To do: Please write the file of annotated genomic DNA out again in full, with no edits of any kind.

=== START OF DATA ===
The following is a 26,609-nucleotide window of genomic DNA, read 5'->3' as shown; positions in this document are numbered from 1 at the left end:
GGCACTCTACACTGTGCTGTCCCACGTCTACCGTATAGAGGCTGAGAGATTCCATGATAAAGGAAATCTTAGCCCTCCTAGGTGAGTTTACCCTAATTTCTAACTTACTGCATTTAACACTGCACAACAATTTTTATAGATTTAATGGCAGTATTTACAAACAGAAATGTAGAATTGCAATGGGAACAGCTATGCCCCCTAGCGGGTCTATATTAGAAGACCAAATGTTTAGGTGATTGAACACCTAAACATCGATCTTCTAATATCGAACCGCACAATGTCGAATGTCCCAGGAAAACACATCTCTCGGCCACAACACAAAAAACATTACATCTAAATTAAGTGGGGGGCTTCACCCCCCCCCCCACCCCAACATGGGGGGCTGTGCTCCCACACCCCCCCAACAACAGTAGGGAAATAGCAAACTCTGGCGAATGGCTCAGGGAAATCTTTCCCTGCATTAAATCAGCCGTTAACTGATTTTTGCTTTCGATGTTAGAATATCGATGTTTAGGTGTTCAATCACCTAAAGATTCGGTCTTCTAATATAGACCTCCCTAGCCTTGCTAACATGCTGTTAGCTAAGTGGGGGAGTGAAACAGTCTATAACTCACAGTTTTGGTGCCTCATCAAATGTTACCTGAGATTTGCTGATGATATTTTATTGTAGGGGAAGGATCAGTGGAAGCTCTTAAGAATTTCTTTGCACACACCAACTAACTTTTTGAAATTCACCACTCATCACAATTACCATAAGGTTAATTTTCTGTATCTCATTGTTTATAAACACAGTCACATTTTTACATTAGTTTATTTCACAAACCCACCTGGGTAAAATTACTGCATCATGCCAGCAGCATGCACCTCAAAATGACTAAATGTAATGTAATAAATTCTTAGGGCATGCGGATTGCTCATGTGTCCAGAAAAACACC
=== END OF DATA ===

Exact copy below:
The following is a 26,609-nucleotide window of genomic DNA, read 5'->3' as shown; positions in this document are numbered from 1 at the left end:
GGCACTCTACACTGTGCTGTCCCACGTCTACCGTATAGAGGCTGAGAGATTCCATGATAAAGGAAATCTTAGCCCTCCTAGGTGAGTTTACCCTAATTTCTAACTTACTGCATTTAACACTGCACAACAATTTTTATAGATTTAATGGCAGTATTTACAAACAGAAATGTAGAATTGCAATGGGAACAGCTATGCCCCCTAGCGGGTCTATATTAGAAGACCAAATGTTTAGGTGATTGAACACCTAAACATCGATCTTCTAATATCGAACCGCACAATGTCGAATGTCCCAGGAAAACACATCTCTCGGCCACAACACAAAAAACATTACATCTAAATTAAGTGGGGGGCTTCACCCCCCCCCCCACCCCAACATGGGGGGCTGTGCTCCCACACCCCCCCAACAACAGTAGGGAAATAGCAAACTCTGGCGAATGGCTCAGGGAAATCTTTCCCTGCATTAAATCAGCCGTTAACTGATTTTTGCTTTCGATGTTAGAATATCGATGTTTAGGTGTTCAATCACCTAAAGATTCGGTCTTCTAATATAGACCTCCCTAGCCTTGCTAACATGCTGTTAGCTAAGTGGGGGAGTGAAACAGTCTATAACTCACAGTTTTGGTGCCTCATCAAATGTTACCTGAGATTTGCTGATGATATTTTATTGTAGGGGAAGGATCAGTGGAAGCTCTTAAGAATTTCTTTGCACACACCAACTAACTTTTTGAAATTCACCACTCATCACAATTACCATAAGGTTAATTTTCTGTATCTCATTGTTTATAAACACAGTCACATTTTTACATTAGTTTATTTCACAAACCCACCTGGGTAAAATTACTGCATCATGCCAGCAGCATGCACCTCAAAATGACTAAATGTAATGTAATAAATTCTTAGGGCATGCGGATTGCTCATGTGTCCAGAAAAACACC